The world is seeing a colossal rise in digitization as more and more companies adopt a digital model. The global digital transformation industry is forecasted to grow from $469.8 billion in 2020 to $1,009.8 billion by 2025, according to Research&Markets. With this growth comes the demand for more developers.
Software developers are in the top 10 most in-demand tech industry jobs in 2021. If being a developer has always interested you, then now is the best time to start. But how do you exactly become one? First, let’s discuss the perks of building a career as a developer.
Why become a developer?
You don’t need a degree to become a developer. Yes, having a degree helps in starting your career, but it isn’t mandatory. Even better, everything you need to learn can be accessed over the internet. This means you don’t have to invest as much money in learning as you would if you get into university.
Moreover, developers often can work remotely since all of their work is done on a computer. Lastly, developers receive a high salary. The average yearly salary of a software engineer/ developer is $123,586 in the US.
Choose a programming language
Python is simple, and it’s the easiest programming language to learn, making it the perfect choice for beginners. Many startups are using Python as their backend stack, so those who know Python are guaranteed to have a wealth of employment opportunities.
Java is the better option for those whose goal is to work for large companies. It’s known for its stability and has been adopted by large enterprises. It’s a bit harder to learn than Python.
Get a degree or join a boot camp
Yes, you can learn everything you need to become a developer by yourself, but it’s likely to take a lot of time. Unless you can get a scholarship, going to a university will be expensive, but it does have its benefits. Having a degree is guaranteed to give you an edge over your peers, and the theoretical knowledge you will earn will make you more versatile. When choosing a course program, enroll in computer science or any related field.
On the other hand, you can join a coding boot camp if you want to speed up your learning without burying yourself in student loans. They’re designed to get you job-ready in three months, and they’re significantly cheaper than university. Keep in mind that a boot camp focuses on the actual practice of programming, meaning you won’t get the theoretical knowledge you would get from a university.
Learn from a veteran
If you know someone, a friend, family, or acquaintance, who is an experienced developer, get them to mentor you. Having a tutor is not a substitute for attending a boot camp, but they can help you when you get stuck. A mentor can also push you to keep studying whenever you feel like slacking off. Best of all, they won’t cost you money, which is great considering that you’re probably not earning money at this point.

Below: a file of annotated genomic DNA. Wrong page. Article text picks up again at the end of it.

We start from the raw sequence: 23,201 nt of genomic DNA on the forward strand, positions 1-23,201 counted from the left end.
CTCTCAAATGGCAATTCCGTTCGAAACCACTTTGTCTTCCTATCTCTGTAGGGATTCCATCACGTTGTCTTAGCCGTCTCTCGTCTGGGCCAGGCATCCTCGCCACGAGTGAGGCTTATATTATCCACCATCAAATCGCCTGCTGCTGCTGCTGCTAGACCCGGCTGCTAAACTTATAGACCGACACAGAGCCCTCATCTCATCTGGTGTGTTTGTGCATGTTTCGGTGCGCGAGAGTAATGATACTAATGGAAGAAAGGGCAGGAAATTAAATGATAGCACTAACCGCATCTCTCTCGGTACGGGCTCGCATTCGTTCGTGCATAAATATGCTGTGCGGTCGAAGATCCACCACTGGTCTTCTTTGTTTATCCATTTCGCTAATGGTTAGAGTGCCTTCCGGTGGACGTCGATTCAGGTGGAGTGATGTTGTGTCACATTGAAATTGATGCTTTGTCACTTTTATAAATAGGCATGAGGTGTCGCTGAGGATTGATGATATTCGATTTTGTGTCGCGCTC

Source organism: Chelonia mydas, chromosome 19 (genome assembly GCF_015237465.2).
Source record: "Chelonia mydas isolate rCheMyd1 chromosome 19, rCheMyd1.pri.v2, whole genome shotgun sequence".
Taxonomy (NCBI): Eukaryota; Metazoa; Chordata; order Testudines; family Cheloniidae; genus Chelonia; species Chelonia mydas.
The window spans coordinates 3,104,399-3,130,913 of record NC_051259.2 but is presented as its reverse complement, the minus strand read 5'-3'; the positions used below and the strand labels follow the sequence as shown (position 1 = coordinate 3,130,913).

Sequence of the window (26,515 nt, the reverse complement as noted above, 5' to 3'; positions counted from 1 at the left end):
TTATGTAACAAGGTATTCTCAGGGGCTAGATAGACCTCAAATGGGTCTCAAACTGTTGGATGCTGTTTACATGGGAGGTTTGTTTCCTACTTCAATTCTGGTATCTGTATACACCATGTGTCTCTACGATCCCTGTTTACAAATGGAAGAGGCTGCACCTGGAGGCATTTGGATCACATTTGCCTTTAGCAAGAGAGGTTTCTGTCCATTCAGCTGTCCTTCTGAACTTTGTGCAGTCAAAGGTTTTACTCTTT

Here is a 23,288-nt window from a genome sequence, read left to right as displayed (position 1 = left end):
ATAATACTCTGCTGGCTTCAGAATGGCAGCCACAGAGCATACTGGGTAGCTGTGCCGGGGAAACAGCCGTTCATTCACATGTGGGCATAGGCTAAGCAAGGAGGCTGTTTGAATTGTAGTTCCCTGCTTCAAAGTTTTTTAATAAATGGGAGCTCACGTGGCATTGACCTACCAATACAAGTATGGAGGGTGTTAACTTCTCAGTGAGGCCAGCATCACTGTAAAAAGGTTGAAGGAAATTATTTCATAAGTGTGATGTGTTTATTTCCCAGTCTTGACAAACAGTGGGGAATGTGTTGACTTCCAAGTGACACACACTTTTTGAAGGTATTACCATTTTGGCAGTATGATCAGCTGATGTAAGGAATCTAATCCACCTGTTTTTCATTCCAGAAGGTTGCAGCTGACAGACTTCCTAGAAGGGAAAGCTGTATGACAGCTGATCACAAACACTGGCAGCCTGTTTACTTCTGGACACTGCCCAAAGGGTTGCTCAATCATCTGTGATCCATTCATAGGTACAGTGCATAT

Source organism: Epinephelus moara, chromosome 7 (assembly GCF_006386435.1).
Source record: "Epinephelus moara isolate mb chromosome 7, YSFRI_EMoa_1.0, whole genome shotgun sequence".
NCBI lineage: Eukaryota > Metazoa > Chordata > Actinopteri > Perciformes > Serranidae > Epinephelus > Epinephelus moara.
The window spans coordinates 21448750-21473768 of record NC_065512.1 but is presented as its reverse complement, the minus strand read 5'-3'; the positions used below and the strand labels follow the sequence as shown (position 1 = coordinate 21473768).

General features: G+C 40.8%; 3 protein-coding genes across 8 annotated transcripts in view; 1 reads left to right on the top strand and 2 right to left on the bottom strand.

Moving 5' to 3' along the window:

Learn how to read code
Being able to read other people’s code allows you to learn from the work of senior developers. If you can read others’ code, you can better understand how a specific program is working. You can learn to do this by visiting GitHub repositories and reading documentation.
Build a portfolio
Hands-on experience still beats studying. By working on projects, you don’t only get practical experience but also start building a portfolio. In addition, working on projects will expose you to people in the industry. This expands your network and can introduce you to a potential employer.
Apply for a job
You now have the skills, knowledge, experience, and a good number of projects under your belt. The next step is to apply as a developer. Apply for a job where you meet 80% or more of the requirements. Invest time in writing your resume, cover letter, and online profiles. Make sure they can catch the attention of HR managers. If you’re self-taught, emphasize how you can learn faster than your peers. If you’re from a university, highlight your academic feats.
Ace the interview
There is no be-all and end-all advice for interviews, and there are plenty of different techniques you can employ. However, it’s always good practice to know your CV or resume well. You also want to know the company you’re applying to. It’s a given, but make sure to be on time. Be polite but also be confident. After the interview (which hopefully went well), don’t forget to ask questions if you have any. Most of all, don’t be shy to follow up on the results.
Assuming everything went well, you are likely to get a job offer. But if you don’t get an offer, ask for feedback so you can do better next time.
The demand for developers will keep on increasing in the coming years. Many American companies are finding it difficult to find recruits locally, so they outsource developers from other countries. Mexico, India, and the Philippines have become the top destinations for outsourcing due to lower costs, the abundance of tech graduates, and a large English-speaking population. If you decide to take on the challenge of building a career as a developer, you can rest assured that it will be well worth it.